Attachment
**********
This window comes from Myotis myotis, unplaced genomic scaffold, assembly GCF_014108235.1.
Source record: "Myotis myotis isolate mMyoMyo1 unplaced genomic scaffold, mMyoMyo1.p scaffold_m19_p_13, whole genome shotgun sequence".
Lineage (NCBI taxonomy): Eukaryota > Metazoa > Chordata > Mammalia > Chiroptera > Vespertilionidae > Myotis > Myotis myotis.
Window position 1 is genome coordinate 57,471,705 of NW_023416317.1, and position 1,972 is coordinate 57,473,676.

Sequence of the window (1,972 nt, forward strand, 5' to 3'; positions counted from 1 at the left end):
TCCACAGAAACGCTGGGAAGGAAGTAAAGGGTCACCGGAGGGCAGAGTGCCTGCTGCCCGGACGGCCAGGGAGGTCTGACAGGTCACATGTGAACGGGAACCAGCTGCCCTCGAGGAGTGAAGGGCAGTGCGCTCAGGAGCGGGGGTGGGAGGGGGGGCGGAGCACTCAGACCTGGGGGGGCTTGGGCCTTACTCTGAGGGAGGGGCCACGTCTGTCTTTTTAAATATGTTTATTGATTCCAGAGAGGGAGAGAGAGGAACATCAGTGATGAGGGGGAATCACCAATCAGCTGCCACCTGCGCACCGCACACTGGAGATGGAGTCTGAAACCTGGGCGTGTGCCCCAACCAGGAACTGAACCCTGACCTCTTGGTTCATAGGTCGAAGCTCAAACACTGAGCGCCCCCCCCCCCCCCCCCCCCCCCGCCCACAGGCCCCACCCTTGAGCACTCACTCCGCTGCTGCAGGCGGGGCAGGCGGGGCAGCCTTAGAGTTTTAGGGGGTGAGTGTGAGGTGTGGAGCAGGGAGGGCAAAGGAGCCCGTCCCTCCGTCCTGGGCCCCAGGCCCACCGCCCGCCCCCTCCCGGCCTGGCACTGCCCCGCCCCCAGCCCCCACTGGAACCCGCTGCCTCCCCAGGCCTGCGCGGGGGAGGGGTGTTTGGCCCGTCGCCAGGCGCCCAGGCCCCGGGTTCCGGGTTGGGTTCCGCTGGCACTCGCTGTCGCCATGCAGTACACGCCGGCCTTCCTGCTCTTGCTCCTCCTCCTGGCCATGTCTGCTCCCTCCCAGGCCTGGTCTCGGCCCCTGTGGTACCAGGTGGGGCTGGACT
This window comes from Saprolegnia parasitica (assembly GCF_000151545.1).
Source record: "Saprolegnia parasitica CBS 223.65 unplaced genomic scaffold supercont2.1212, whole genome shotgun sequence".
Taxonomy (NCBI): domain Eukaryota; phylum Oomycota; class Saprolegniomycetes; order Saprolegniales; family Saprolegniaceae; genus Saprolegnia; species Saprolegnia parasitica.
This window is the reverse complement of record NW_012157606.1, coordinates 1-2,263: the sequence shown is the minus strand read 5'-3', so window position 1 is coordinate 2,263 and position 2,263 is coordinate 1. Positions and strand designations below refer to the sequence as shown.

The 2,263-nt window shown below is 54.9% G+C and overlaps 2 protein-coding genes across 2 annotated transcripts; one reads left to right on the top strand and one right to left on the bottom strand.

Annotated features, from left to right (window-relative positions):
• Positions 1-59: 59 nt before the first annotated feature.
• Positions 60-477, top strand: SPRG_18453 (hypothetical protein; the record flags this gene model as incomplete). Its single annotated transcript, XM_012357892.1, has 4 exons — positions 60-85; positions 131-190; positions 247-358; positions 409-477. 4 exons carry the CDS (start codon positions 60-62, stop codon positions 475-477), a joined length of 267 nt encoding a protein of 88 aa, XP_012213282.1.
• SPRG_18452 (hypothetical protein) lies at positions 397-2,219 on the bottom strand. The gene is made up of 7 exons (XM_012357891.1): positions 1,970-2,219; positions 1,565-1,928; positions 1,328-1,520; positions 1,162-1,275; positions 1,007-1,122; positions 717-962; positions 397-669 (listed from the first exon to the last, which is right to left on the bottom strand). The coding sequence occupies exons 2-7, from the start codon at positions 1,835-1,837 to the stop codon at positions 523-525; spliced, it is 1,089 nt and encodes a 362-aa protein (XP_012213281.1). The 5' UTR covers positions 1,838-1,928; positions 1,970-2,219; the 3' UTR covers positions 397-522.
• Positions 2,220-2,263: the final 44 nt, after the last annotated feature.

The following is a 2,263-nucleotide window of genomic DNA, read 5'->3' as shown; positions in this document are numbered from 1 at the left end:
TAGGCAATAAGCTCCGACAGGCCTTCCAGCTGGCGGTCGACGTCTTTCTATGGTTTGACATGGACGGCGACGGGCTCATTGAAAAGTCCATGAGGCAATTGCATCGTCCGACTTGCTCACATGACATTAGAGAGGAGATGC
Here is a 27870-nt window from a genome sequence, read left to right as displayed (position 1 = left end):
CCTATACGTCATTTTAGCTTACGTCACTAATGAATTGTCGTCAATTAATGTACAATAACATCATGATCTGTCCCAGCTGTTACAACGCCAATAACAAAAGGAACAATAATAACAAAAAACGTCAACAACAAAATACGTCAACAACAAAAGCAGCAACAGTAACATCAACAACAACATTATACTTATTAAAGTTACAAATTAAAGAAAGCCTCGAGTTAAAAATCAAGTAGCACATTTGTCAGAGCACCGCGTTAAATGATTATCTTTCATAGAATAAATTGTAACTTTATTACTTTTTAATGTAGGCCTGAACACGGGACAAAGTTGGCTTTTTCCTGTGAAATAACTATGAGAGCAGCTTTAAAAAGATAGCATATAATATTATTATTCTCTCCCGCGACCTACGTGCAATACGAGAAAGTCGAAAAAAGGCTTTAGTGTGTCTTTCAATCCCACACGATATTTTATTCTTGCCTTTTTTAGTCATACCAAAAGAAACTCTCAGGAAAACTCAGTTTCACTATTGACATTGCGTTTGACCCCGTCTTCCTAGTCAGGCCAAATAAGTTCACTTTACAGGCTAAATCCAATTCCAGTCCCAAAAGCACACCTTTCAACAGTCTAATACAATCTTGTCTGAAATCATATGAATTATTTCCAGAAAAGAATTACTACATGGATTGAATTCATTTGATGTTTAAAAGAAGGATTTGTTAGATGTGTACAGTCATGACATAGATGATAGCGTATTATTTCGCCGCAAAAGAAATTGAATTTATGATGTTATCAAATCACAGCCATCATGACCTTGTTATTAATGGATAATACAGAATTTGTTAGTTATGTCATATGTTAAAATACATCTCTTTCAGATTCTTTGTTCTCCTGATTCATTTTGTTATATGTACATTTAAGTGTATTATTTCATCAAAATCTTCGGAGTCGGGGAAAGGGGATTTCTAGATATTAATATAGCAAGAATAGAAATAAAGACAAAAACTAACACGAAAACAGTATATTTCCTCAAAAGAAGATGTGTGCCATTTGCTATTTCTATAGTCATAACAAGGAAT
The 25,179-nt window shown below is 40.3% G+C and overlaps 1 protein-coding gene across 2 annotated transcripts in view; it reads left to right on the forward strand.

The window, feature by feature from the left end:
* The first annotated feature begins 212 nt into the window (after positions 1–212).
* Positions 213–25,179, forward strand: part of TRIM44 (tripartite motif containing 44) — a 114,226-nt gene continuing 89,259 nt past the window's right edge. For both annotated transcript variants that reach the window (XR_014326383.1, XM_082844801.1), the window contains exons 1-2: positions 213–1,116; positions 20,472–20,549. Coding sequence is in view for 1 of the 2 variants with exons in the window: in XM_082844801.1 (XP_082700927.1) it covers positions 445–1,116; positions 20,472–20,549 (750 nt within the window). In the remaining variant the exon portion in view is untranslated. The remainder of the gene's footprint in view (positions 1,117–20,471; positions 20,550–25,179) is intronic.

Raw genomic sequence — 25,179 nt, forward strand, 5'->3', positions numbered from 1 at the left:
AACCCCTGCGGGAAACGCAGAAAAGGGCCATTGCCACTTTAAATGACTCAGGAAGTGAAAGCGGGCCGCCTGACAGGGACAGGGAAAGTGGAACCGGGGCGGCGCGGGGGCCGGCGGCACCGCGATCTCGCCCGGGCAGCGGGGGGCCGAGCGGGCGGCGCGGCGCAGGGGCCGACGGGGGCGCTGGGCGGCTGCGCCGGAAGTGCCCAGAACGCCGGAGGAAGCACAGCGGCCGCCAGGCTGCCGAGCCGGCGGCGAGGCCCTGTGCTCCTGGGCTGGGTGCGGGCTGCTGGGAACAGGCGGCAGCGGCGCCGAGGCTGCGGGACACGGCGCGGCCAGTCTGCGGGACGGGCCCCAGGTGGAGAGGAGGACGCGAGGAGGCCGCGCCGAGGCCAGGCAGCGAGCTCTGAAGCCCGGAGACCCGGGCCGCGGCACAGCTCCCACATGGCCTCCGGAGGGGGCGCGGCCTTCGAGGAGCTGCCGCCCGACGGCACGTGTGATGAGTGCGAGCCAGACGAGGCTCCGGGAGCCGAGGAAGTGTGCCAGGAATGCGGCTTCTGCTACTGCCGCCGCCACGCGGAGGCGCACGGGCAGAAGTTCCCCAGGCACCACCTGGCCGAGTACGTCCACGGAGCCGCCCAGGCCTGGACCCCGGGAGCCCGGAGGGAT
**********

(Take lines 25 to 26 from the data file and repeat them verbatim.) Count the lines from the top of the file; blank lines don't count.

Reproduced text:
Raw genomic sequence — 25,179 nt, forward strand, 5'->3', positions numbered from 1 at the left:
AACCCCTGCGGGAAACGCAGAAAAGGGCCATTGCCACTTTAAATGACTCAGGAAGTGAAAGCGGGCCGCCTGACAGGGACAGGGAAAGTGGAACCGGGGCGGCGCGGGGGCCGGCGGCACCGCGATCTCGCCCGGGCAGCGGGGGGCCGAGCGGGCGGCGCGGCGCAGGGGCCGACGGGGGCGCTGGGCGGCTGCGCCGGAAGTGCCCAGAACGCCGGAGGAAGCACAGCGGCCGCCAGGCTGCCGAGCCGGCGGCGAGGCCCTGTGCTCCTGGGCTGGGTGCGGGCTGCTGGGAACAGGCGGCAGCGGCGCCGAGGCTGCGGGACACGGCGCGGCCAGTCTGCGGGACGGGCCCCAGGTGGAGAGGAGGACGCGAGGAGGCCGCGCCGAGGCCAGGCAGCGAGCTCTGAAGCCCGGAGACCCGGGCCGCGGCACAGCTCCCACATGGCCTCCGGAGGGGGCGCGGCCTTCGAGGAGCTGCCGCCCGACGGCACGTGTGATGAGTGCGAGCCAGACGAGGCTCCGGGAGCCGAGGAAGTGTGCCAGGAATGCGGCTTCTGCTACTGCCGCCGCCACGCGGAGGCGCACGGGCAGAAGTTCCCCAGGCACCACCTGGCCGAGTACGTCCACGGAGCCGCCCAGGCCTGGACCCCGGGAGCCCGGAGGGAT